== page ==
I am getting a Berkshire sow next month.
These red-coloured, erect-eared pigs are not so docile. They are an active, free-range breed that don’t take well to confinement.
However, they are hardy, excellent foragers, well suited to the outdoors, and produce a firm-textured, lean meat. They are later to mature than Berkshires, and great for bacon.
The problems with eating Kunekune
I never classed the Kunekune as an edible pig until I got served a succulent roast.
The secret is to only allow them to graze on pasture, without supplementary feed. Otherwise, the Kunekune grows a lot of fat and not enough meat.
Kune means ‘plump’ and a Kunekune is doubly plump. When we roasted one for our wedding feast, the fat run-off formed a river from the spit and went across the courtyard. The hungover cleaner-upperers were horrified.
The other problem with eating Kunekune is they are a delightfully placid animal with a wonderful nature. Before you know it, they will be sprawled alongside the kids in the lounge and you will be heading back to the supermarket to buy your bacon.
They are also supposed to be easier to care for, less likely to push through fences or root up the ground like other breeds.
However, some Kunekunes do root, depending on the pig’s temperament, the feed on offer, and ground conditions.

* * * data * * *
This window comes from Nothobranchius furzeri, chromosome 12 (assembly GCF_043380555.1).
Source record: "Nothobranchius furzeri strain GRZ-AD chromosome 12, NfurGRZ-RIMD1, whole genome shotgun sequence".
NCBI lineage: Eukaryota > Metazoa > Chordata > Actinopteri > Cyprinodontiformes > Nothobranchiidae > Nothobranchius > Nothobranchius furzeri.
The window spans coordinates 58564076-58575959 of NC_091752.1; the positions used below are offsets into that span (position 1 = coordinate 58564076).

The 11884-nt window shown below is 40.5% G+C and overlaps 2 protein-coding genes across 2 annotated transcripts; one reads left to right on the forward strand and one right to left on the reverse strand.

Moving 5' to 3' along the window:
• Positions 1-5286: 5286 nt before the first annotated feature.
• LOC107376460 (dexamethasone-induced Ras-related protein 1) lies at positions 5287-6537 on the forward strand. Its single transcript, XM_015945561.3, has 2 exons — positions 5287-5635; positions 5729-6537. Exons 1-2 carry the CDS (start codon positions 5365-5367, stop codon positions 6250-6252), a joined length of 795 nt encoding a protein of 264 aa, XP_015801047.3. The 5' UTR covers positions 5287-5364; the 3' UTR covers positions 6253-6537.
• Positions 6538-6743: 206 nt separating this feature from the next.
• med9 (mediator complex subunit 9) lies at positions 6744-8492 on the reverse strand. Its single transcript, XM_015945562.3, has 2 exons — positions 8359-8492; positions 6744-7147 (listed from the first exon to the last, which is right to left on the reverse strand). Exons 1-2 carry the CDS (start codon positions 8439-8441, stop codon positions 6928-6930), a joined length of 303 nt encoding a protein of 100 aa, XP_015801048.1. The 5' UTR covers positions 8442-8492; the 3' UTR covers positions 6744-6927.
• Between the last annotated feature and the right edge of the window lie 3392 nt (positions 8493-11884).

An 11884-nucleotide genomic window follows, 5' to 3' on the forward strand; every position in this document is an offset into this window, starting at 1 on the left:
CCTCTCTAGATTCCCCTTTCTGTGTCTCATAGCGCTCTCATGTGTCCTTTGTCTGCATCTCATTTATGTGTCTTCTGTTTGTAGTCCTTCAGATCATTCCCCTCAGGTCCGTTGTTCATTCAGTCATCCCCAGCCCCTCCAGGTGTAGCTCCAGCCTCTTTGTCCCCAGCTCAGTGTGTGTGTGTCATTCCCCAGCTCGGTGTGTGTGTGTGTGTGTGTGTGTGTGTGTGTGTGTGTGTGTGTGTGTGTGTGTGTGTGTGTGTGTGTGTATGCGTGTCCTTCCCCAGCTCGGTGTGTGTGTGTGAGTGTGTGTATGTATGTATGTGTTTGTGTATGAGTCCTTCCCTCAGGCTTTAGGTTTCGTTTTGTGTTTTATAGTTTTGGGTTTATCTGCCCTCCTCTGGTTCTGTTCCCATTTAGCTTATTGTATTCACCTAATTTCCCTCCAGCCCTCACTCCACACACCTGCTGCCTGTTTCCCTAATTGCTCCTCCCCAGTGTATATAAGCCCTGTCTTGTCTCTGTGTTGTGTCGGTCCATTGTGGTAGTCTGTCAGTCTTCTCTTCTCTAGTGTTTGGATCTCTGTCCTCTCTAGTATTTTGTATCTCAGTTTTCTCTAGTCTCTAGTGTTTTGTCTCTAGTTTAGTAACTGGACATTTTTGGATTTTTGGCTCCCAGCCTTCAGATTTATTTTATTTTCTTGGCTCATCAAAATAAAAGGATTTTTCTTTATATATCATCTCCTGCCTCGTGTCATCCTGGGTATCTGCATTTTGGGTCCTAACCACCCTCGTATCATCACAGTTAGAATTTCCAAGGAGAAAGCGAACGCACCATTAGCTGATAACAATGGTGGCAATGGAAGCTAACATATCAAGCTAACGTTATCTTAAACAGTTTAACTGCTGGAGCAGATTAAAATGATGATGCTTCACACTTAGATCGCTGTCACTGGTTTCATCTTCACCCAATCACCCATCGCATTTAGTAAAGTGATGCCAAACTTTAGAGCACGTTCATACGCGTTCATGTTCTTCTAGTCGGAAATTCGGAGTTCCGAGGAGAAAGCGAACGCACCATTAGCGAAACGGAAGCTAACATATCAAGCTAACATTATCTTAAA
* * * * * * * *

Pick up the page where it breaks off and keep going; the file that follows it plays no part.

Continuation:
HOW TO BE A GOOD PIG FARMER
5 things every pig needs:
1. Heritage breeds are robust, but any outdoor pig needs shade from hot summer sun and somewhere snug on cold winter nights.
2. A good paddock tree is adequate shade. A temporary house can be made with hay bale walls and a secure, corrugated iron roof.
3. Pigs like to bathe, preferably in mud, but it’s not for vanity’s sake. Water and mud control mites and lice, keep them cool, and prevent sunburn.
4. If there is wet ground, pigs will happily make their own wallow. Otherwise, you can install a sprinkler on a timer or a shower on a solar pump. I have heard of pigs learning to stand on a plate switch to turn the overhead hose on.
5. Pigs need a sturdy trough/s containing fresh, clean drinking water.
Fencing is the biggest issue with pigs. They can and will push through most standard fences. They won’t push against a solid fence. They are also very sensitive to electricity so one hot wire, about 200mm above ground, in front of a normal fence, is usually sufficient around a large paddock.
When pigs are first transported home, they will do anything to escape during the first 24-48 hours. Keep them in a secure pen for this settling-in period, even in the trailer crate if you aren’t convinced your pen is up to the job.
Typically, pigs do not mix well with other animals. I’ve found horses can take quite an exception to them. Cows don’t seem to mind them. I graze sheep in the same large paddock as my pigs. They keep to their own space and I make sure they are separated during lambing time.
Free-ranging, heritage breed pigs have very few health problems. They are very clean animals and will toilet in one area, so intestinal worms are not usually an issue.